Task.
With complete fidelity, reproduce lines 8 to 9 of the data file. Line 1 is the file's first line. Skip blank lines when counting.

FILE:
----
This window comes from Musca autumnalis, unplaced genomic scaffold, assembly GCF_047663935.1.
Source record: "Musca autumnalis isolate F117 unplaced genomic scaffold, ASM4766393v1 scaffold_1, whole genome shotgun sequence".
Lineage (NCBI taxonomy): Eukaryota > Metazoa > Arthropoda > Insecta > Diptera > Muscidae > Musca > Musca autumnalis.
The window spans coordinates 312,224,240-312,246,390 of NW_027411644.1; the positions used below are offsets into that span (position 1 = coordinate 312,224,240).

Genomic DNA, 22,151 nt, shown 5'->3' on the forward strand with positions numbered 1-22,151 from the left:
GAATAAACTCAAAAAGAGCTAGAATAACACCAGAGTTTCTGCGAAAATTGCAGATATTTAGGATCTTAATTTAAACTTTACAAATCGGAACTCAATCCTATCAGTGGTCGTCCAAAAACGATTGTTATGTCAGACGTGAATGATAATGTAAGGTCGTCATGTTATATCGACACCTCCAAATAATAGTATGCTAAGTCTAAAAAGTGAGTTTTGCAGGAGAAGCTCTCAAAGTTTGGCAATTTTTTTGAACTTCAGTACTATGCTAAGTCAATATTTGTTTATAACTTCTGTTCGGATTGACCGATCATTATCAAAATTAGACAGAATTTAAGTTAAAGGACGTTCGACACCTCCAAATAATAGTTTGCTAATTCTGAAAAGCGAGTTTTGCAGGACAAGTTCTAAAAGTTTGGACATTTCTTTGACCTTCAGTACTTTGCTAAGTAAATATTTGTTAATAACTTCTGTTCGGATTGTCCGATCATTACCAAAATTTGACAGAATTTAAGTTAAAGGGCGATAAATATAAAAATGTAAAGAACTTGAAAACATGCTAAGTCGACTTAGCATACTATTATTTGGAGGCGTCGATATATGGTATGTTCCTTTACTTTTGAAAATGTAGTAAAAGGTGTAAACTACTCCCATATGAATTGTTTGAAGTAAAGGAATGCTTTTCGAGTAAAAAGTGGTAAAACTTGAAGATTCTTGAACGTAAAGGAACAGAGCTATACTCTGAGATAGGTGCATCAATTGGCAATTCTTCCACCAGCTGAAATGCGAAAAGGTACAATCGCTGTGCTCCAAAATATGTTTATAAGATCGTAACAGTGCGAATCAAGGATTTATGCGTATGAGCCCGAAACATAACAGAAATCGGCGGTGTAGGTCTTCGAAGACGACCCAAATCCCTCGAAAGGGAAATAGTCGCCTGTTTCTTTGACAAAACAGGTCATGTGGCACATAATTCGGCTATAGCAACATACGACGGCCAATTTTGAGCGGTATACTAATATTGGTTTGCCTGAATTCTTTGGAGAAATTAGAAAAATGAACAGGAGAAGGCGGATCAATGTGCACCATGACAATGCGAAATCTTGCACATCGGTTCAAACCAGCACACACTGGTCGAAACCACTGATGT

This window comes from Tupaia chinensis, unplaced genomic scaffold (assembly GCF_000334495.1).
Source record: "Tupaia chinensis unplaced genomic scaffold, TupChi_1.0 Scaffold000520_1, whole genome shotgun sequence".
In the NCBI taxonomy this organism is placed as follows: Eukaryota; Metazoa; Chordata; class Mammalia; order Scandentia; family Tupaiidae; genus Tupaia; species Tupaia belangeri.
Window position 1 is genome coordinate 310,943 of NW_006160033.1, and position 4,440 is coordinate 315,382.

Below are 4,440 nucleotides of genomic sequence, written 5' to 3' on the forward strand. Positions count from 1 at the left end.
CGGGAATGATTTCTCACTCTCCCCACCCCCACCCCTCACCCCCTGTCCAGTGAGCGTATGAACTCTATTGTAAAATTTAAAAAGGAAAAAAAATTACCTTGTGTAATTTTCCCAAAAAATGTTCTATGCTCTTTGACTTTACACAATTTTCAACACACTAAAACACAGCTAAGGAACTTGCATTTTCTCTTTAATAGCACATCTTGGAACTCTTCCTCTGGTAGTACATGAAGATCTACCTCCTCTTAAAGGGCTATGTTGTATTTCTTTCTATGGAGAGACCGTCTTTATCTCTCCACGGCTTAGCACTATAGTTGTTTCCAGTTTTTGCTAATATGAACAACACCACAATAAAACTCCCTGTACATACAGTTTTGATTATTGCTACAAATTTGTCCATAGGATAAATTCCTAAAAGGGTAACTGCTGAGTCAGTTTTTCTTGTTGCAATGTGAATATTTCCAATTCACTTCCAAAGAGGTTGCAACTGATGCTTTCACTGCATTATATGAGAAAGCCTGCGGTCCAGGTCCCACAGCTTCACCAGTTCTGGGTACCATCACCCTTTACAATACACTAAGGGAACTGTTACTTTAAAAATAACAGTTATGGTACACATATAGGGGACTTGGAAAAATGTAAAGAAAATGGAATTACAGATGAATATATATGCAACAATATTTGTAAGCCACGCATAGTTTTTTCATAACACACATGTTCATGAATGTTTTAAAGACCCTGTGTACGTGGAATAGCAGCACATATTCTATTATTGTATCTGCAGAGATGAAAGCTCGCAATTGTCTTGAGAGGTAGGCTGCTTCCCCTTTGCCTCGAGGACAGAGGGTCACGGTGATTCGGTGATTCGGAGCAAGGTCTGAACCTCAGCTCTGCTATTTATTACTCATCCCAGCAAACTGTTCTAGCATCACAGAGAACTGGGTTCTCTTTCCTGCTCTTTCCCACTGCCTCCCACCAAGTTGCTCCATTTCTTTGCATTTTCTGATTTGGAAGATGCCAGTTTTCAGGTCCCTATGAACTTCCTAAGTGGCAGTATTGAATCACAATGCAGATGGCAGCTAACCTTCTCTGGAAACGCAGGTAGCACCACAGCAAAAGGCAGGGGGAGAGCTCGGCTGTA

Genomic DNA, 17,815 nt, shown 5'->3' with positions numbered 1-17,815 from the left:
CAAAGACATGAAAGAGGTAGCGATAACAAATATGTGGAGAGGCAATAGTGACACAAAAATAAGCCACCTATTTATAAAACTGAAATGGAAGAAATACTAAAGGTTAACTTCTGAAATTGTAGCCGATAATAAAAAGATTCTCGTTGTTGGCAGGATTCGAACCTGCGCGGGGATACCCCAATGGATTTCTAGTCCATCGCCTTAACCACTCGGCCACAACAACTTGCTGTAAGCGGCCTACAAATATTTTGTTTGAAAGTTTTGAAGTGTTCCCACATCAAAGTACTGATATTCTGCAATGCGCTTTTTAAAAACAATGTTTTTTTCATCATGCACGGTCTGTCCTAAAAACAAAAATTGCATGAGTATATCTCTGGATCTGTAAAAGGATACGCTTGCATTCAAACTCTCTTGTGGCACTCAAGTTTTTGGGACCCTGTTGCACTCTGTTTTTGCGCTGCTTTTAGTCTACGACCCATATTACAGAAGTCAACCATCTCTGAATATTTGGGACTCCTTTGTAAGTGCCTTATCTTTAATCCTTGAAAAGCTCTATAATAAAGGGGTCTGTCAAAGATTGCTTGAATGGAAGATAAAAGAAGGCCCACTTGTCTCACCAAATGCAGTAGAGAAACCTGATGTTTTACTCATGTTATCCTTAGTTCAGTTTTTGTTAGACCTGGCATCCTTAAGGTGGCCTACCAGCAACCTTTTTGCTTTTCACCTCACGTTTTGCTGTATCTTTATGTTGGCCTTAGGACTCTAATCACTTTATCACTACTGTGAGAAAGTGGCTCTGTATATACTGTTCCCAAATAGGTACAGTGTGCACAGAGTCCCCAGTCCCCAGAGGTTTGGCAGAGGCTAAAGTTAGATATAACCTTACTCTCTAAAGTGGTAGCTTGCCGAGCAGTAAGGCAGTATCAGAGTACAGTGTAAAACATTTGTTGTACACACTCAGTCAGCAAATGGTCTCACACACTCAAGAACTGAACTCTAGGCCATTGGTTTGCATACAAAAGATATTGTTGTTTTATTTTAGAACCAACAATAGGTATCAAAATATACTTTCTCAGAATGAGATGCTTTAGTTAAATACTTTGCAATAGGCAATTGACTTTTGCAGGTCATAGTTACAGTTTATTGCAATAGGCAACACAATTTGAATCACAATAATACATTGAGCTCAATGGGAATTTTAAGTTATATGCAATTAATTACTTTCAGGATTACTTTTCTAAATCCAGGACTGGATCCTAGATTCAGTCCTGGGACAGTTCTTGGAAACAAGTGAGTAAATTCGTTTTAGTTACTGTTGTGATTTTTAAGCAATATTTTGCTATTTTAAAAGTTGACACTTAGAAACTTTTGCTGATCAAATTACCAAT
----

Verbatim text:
Source record: "Tupaia chinensis unplaced genomic scaffold, TupChi_1.0 Scaffold000520_1, whole genome shotgun sequence".
In the NCBI taxonomy this organism is placed as follows: Eukaryota; Metazoa; Chordata; class Mammalia; order Scandentia; family Tupaiidae; genus Tupaia; species Tupaia belangeri.